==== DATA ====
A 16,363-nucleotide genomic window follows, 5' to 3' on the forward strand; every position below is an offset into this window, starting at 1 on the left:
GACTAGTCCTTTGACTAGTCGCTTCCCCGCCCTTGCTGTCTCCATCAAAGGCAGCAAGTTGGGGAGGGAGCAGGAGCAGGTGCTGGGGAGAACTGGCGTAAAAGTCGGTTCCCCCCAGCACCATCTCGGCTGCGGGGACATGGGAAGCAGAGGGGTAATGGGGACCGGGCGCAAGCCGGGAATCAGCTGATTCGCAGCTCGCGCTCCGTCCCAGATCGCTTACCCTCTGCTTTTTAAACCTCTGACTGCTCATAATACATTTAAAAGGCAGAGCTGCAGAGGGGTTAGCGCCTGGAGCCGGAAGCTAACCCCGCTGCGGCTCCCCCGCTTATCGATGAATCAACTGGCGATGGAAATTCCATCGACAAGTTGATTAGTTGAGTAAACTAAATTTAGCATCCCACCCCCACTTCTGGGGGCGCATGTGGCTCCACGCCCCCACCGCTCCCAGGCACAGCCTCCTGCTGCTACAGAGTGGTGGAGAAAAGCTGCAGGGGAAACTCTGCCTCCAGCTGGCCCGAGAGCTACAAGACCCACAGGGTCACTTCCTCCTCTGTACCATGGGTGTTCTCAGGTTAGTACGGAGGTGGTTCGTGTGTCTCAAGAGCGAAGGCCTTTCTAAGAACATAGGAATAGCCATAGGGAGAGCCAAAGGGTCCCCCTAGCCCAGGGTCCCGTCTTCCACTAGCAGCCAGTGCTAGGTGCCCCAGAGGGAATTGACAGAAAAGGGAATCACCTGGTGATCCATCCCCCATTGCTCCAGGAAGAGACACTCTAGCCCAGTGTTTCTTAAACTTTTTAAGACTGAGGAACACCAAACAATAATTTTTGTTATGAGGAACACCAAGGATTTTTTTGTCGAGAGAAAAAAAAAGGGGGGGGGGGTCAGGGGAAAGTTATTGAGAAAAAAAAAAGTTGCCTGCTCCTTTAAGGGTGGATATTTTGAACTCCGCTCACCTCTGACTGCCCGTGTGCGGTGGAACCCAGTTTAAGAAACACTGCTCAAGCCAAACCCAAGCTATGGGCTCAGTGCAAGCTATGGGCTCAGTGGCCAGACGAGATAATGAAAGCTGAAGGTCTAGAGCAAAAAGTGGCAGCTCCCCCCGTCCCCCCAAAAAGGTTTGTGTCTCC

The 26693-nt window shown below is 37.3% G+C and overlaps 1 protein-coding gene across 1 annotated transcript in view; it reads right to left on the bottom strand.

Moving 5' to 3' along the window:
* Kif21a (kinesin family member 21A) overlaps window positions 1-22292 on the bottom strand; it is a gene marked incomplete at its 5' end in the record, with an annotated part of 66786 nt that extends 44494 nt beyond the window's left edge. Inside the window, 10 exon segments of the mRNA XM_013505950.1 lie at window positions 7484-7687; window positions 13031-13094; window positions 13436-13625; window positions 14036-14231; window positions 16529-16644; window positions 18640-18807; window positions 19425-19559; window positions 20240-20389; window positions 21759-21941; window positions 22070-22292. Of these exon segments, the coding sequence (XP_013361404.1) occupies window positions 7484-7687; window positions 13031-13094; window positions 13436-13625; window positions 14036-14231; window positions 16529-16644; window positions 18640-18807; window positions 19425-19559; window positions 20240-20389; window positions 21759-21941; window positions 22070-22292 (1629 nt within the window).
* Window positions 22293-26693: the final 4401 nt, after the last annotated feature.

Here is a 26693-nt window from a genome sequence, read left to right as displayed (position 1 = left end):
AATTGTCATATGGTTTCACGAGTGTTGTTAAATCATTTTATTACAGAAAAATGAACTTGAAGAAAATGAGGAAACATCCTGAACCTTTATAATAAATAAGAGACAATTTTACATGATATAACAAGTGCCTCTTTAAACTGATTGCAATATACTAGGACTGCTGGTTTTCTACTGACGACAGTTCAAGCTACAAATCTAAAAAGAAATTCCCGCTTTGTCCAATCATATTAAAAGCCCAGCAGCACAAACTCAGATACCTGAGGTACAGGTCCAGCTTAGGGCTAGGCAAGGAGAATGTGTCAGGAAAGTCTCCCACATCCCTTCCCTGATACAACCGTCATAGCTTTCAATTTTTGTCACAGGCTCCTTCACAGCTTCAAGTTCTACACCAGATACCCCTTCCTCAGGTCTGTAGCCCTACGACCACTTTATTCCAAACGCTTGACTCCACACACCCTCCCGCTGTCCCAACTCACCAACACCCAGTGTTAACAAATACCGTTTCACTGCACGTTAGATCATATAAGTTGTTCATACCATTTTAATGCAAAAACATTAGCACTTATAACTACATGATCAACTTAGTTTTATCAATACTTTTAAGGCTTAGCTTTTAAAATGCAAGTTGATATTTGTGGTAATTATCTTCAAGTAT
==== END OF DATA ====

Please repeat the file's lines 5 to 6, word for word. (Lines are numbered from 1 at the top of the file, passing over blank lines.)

* Kif21a (kinesin family member 21A) overlaps window positions 1-22292 on the bottom strand; it is a gene marked incomplete at its 5' end in the record, with an annotated part of 66786 nt that extends 44494 nt beyond the window's left edge. Inside the window, 10 exon segments of the mRNA XM_013505950.1 lie at window positions 7484-7687; window positions 13031-13094; window positions 13436-13625; window positions 14036-14231; window positions 16529-16644; window positions 18640-18807; window positions 19425-19559; window positions 20240-20389; window positions 21759-21941; window positions 22070-22292. Of these exon segments, the coding sequence (XP_013361404.1) occupies window positions 7484-7687; window positions 13031-13094; window positions 13436-13625; window positions 14036-14231; window positions 16529-16644; window positions 18640-18807; window positions 19425-19559; window positions 20240-20389; window positions 21759-21941; window positions 22070-22292 (1629 nt within the window).
* Window positions 22293-26693: the final 4401 nt, after the last annotated feature.